By Julia Burke, Niagara Correspondent

SD This week I decided to take a break from my usual Niagara Escarpment stomping grounds and take a trip down to the Chautauqua-Lake Erie Wine Trail. Following the lake forty miles from southern New York into northwestern Pennsylvania, the Chautauqua-Lake Erie Wine Trail includes twenty-one wineries and nearly 30,000 acres of vineyards. A visit seemed long overdue.

During my visit I tasted at Quincy Cellars, Sparkling Ponds, Mazza, Schloess Doepken, Johnson Estates and Noble Winery. All were interesting, and I hope to devote a future post to a discussion of their individual merits. However, my experience at Schloss Doepken truly deserves its own post.

Disclaimer: Schloss Doepken is by no means representative of the Chautauqua Lake Erie Wine Trail as a whole.

We followed the signs to Schloss Doepken, winding away from the main drag up a desolate hill, and pulled up to what looked like a private residence. The tasting room is a blue farmhouse with a hand-painted sign.

Inside, an older gentleman who I assumed to be the owner greeted us. So far, so good, but things started to get odd when he asked me to read the back label of his wine out loud, “to get some background.”

He introduced each wine with a conspiratorial whisper, which at first seemed charmingly eccentric as he promised me his riesling would “turn your Colonel Sanders into a chicken banquet” and that his red blend would “turn your McDonalds burger into prime rib.”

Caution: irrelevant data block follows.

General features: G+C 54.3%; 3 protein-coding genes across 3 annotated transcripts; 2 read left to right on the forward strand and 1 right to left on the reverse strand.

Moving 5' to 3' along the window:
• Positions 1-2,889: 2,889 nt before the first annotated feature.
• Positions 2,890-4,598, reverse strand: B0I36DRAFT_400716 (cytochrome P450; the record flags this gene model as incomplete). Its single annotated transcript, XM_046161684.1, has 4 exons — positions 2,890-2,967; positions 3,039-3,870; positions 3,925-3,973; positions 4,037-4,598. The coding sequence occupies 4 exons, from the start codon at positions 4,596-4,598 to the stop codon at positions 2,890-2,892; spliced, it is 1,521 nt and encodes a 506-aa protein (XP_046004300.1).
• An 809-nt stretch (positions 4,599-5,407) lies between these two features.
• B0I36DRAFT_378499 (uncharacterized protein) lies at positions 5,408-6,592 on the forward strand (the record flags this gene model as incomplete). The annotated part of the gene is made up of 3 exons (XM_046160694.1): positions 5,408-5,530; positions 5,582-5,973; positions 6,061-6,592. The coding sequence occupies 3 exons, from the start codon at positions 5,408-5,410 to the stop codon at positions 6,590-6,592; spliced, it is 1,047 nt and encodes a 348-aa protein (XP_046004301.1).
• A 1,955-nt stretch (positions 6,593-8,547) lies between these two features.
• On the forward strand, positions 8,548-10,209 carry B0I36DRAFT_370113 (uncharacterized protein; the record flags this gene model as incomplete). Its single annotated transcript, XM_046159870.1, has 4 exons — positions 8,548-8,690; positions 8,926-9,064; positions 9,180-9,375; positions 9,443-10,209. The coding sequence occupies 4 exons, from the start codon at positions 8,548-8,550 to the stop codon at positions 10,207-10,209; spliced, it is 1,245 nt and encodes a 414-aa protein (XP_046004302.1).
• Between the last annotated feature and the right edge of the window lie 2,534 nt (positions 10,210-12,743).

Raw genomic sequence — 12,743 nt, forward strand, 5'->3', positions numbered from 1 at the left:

But when he advised that a cabernet before its time was like an eight-year-old girl who had not yet matured sexually, the whispering became a little creepy. I began to wonder if this gentleman was planning on turning us into prime rib. I scanned the floor for trap doors.

Things got weirder.

When I remarked that the unoaked chardonnay had nice layers, he snapped, “You’re being too analytical.” Seeing my tasting buddy slurping his wine, he snarled, “What are you doing?” with as much alarm as if he had been trying to eat the label. At my friend’s attempt to take a photo of him, he demanded that I pose with him. At the words “She’ll get behind the bar with me,” I realized it was time to leave.

My tasting fee at Schloss Doepken was $58. This is because the owner is intensely fixated on guilt-tripping his guests into purchasing wine. In order to taste his 2001 Cabernet Sauvignon, by far the most interesting-looking item on the tasting menu, we had to purchase two glasses and were asked to buy a bottle at $27.95.

I was told by an employee at another winery that this guy is known for blocking the door with his cane and even smacking guests with it when they attempt to leave without making a purchase. We bought wine as quickly as possible and high-tailed it out of the house as the old man threatened to pour us more tepid apple crisp-flavored wine.

An employee at a neighboring winery cracked up when we related our twilight-zone experience. “You should see the other guy that works there – one of his eyes is glass, and the other has no eyelid,” he said.

Such was my maiden voyage into the Chautauqua wine scene. No matter what else I may encounter in this region, I will never forget the day I decided to start bringing pepper spray to wine tastings.